- c. To what degree does their "prayer" have any real part in the fulfillment of the desires?
- 1) Does God actually attach whether He will make the word of the Lord run and be glorified to the prayers of the saints? What happens if they do not "pray"?
- 2) Additionally, will God actually protect the apostolic team if the Thessalonians pray and not protect them if they do not? When Paul was sent to his own death, was it because the saints failed to pray for him?
- 3) At issue is the entire question of the divine intention for prayer among the saints.
- a) On one hand, James declares that "we have not because we ask not" (James 4:2).
- b) Alternatively, it can as easily be said that we asked and did not receive (James 4:3).
- c) Prayer has never been presented as an iron clad way to get what we desire, nor has God actually tied His activities of "grace" to whether certain people prayed, or not.
- d) What place, then, does "prayer" actually have in the outworking of the divine plan?
- i. First, "prayer" is the very natural outworking of a real relationship between the people of God and their God in that it is nothing more or less than a real expression of relationship.
- ii. Second, "prayer" is metaphorically presented in Revelation 5:8 and 8:3-4 as the "incense" that is offered upon the altar of sacrifice before God. It strongly implies the pleasure of God with His people "praying" to Him. In other words, it is a delight to God to have His people trust Him and converse with Him.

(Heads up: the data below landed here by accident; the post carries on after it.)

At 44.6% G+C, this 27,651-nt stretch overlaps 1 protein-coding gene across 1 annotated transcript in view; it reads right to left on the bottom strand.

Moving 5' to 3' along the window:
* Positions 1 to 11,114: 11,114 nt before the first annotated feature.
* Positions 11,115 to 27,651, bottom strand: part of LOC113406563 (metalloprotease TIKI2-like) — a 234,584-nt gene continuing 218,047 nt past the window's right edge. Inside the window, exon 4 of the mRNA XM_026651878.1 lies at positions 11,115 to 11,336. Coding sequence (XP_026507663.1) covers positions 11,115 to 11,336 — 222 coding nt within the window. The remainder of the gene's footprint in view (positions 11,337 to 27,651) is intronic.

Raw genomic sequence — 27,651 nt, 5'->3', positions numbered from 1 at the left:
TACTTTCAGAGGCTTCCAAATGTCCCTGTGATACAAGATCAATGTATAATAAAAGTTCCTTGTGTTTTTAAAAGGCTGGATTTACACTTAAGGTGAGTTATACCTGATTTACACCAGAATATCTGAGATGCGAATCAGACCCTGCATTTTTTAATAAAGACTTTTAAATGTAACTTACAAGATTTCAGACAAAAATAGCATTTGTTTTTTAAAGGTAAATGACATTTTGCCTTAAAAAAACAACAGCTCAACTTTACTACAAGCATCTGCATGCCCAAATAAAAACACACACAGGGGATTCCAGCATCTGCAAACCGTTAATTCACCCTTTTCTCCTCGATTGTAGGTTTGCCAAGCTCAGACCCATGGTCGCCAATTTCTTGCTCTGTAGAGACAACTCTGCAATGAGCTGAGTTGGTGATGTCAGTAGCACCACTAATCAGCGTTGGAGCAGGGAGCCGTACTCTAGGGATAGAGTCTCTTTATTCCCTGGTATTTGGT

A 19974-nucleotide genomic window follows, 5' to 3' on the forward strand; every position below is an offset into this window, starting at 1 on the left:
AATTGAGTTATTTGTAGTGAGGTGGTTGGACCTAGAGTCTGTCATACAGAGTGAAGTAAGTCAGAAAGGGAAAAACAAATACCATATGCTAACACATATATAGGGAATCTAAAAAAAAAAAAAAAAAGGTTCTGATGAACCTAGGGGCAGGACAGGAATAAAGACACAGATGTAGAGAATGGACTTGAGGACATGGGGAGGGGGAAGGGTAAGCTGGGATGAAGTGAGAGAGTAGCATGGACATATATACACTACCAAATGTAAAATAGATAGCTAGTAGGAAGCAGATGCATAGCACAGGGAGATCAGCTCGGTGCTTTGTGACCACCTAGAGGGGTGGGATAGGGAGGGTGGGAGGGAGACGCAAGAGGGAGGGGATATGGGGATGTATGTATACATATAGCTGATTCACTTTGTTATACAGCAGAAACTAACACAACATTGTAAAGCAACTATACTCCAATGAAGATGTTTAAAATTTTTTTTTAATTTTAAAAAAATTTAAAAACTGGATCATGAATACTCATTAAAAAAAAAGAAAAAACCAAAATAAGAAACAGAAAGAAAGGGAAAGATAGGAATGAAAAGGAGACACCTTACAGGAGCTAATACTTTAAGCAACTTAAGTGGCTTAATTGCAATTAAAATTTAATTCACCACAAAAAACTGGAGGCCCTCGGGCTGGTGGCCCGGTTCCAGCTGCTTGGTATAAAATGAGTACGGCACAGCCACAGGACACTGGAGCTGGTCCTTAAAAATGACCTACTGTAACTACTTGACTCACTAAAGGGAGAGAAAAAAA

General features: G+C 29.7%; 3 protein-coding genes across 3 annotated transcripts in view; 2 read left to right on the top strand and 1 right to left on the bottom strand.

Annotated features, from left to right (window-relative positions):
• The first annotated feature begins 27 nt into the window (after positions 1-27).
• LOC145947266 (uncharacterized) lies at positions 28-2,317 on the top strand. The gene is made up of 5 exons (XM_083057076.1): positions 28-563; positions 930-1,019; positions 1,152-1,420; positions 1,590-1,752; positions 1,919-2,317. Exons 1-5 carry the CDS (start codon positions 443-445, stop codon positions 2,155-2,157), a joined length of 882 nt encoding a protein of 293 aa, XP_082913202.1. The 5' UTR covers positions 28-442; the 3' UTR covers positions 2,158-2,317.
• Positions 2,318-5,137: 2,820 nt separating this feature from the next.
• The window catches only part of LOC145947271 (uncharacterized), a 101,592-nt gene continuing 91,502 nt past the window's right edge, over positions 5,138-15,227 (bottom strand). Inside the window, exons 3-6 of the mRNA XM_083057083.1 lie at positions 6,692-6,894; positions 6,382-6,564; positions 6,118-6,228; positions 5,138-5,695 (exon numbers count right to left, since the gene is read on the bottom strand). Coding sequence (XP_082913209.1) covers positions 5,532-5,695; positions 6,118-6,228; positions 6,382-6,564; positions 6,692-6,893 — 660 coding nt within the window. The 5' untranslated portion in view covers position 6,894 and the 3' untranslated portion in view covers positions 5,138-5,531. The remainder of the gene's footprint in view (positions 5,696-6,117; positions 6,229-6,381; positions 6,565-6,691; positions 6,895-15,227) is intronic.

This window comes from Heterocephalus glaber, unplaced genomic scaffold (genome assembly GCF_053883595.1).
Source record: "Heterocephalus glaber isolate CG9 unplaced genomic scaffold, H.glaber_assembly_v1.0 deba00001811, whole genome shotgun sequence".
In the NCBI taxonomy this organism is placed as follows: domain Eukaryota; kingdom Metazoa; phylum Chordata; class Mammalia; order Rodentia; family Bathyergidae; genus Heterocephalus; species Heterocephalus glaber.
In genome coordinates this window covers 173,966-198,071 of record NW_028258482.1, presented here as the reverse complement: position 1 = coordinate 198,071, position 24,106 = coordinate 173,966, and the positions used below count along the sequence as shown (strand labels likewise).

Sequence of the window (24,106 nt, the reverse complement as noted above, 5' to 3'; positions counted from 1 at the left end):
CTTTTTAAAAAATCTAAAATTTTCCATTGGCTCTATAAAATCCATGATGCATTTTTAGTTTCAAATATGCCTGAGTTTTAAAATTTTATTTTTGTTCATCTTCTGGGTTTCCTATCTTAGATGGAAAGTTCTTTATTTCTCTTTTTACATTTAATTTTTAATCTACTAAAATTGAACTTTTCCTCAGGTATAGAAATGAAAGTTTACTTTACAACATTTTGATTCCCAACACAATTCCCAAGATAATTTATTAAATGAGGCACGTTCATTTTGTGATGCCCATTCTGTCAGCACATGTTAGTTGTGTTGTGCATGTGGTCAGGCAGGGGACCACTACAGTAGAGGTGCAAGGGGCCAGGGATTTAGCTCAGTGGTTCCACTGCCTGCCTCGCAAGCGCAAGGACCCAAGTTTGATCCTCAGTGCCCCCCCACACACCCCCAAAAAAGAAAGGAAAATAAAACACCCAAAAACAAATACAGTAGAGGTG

- iii. Third, when "prayer" is really critical to the plan of God, the Spirit of God Himself takes over (Romans 8:26-27). This strongly implies the integral place prayer has in the actual outworking of the plan of God.
- iv. It seems, then, that "prayer" is more important as a key aspect of relating to God as a real Person than it is to "getting" something, but it also has an actual place in the outworking of God's activities.
- 4) So, what do the "hina" clauses mean? Typically they introduce purpose or result clauses.
- a) The most likely answer is that Paul asked the Thessalonians to "pray for us". This indicates that the issue is not the larger issue of whether the word of the Lord will "run", but the issue of whether that word will "run" through Paul and his team.
- b) The conclusion I draw is that Paul was concerned about his own weaknesses and frailties in view of the gigantic task and his own penchant for tying his soul to the people to whom he ministered. In 1 Thessalonians 3:8 he pointedly declared that the quality of his experience was tied to some degree to whether the Thessalonians remained committed to the Gospel. 2 Corinthians 11:28 also indicates this penchant. It is not a bad thing, but no man can hold fast if the task gets overwhelming. Thus, "pray for us" makes a lot of sense.
- c) This is underwritten by the rest of this current verse: "...just as also with you...". In other words, Paul and his team were supported by God in Thessalonica to a very large impact and he wishes for this to continue in other places also -- by their prayer. Philippians 1:19-20 pretty much declares this reality in Paul's mind: "...through your prayer and the supply of the Spirit...I shall not be ashamed, but with all boldness...".